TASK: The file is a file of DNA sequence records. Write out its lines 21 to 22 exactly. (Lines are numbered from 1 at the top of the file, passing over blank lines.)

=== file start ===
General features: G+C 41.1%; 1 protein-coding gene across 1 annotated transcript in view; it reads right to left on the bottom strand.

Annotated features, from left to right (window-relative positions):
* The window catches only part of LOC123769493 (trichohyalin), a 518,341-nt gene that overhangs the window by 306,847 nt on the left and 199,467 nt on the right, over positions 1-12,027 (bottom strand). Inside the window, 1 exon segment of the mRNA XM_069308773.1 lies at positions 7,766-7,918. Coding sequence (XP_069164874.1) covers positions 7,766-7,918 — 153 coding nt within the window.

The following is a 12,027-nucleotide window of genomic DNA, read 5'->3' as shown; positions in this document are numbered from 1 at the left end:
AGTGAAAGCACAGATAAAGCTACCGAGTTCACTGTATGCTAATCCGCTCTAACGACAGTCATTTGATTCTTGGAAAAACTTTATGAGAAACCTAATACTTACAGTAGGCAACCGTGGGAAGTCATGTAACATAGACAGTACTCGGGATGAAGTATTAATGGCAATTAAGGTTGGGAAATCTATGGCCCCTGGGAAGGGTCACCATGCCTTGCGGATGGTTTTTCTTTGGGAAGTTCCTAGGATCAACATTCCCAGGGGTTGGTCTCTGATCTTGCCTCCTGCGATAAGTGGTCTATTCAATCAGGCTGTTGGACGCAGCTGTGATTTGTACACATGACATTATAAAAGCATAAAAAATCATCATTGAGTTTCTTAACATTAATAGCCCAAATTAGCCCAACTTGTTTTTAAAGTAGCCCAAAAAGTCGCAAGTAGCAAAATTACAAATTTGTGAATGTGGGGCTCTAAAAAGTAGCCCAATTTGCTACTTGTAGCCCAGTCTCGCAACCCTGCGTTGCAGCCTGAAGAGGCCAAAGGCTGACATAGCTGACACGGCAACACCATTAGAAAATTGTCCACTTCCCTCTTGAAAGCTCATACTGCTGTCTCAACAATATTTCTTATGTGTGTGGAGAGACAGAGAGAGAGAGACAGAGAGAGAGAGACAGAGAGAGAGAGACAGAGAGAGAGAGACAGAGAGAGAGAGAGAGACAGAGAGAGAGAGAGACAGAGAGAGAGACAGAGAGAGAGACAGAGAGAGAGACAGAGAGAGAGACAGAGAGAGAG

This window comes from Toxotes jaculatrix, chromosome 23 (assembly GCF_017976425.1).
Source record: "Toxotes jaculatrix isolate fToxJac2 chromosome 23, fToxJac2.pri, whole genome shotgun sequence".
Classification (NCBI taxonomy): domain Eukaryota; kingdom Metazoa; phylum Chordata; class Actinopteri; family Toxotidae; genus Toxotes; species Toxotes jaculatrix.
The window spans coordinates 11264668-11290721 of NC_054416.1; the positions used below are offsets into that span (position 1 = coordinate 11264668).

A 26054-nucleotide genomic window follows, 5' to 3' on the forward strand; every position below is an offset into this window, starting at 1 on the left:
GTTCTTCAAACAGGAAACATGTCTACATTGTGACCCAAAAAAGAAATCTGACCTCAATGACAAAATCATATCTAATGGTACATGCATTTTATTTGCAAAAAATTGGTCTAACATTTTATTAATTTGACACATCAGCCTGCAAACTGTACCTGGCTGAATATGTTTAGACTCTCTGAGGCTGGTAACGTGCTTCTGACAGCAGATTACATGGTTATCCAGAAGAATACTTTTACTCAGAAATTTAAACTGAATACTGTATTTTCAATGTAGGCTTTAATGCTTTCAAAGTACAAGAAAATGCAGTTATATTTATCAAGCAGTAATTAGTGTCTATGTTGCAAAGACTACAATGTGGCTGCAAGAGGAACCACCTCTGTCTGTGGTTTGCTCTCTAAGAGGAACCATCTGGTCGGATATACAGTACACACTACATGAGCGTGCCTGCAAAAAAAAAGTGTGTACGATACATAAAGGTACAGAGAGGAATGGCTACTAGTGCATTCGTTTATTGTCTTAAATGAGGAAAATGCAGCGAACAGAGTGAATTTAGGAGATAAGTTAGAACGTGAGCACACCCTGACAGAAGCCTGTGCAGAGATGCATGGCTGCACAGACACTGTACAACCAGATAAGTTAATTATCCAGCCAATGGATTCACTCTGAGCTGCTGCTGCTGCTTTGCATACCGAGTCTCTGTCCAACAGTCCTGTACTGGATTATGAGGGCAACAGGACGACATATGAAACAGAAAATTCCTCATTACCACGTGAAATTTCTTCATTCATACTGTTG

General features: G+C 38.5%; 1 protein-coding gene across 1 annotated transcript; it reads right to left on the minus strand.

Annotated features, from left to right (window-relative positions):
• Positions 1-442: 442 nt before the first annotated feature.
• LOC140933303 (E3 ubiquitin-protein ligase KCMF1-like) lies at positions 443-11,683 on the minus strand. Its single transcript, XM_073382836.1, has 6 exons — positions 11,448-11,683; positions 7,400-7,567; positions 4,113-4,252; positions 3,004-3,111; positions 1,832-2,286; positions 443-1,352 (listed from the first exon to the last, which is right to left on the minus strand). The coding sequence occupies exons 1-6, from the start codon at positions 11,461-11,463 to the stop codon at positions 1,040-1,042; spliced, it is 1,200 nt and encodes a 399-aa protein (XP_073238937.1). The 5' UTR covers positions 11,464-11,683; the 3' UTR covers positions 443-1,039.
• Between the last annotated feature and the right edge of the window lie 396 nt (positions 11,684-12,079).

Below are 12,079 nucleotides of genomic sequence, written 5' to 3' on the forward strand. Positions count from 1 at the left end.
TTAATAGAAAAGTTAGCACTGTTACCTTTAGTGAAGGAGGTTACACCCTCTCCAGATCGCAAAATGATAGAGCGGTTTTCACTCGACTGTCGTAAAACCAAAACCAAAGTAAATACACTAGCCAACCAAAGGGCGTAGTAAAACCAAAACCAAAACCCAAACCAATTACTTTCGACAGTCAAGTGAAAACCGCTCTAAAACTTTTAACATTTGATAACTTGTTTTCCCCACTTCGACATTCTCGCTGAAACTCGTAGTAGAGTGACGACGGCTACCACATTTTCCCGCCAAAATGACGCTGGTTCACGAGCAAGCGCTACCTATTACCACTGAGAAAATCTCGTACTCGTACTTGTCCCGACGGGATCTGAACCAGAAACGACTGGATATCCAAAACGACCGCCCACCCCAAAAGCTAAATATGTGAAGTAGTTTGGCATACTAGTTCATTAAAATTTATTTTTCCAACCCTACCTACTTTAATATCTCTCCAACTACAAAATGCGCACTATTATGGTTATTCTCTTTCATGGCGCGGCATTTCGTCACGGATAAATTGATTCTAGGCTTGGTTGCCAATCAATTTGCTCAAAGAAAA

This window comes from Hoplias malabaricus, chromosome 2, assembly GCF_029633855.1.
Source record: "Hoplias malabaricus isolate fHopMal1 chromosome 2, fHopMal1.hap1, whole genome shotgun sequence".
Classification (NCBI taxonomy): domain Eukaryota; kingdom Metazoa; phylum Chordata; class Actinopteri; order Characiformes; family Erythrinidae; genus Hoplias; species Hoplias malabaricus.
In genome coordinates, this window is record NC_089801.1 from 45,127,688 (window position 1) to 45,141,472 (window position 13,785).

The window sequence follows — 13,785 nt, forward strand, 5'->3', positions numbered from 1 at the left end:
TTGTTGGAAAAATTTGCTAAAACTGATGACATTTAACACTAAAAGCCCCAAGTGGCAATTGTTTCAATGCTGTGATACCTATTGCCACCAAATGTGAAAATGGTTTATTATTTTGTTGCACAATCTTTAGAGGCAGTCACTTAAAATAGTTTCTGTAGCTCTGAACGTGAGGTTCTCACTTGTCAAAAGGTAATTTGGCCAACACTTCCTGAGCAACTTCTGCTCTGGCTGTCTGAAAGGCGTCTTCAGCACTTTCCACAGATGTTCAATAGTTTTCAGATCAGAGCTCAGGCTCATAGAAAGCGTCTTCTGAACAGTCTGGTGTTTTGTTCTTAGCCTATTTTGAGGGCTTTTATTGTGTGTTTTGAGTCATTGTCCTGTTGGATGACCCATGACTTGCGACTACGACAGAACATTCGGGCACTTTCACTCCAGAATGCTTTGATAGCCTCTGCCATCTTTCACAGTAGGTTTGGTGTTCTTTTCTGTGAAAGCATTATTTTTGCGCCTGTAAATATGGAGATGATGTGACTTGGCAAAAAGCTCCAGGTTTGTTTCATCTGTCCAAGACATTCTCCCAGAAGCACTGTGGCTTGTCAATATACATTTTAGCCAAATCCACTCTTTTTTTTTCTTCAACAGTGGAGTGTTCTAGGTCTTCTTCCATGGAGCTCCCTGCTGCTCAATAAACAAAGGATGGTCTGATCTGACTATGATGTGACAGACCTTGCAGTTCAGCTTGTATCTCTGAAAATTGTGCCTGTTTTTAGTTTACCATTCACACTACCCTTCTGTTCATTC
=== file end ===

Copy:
Classification (NCBI taxonomy): domain Eukaryota; kingdom Metazoa; phylum Chordata; class Actinopteri; order Characiformes; family Erythrinidae; genus Hoplias; species Hoplias malabaricus.
In genome coordinates, this window is record NC_089801.1 from 45,127,688 (window position 1) to 45,141,472 (window position 13,785).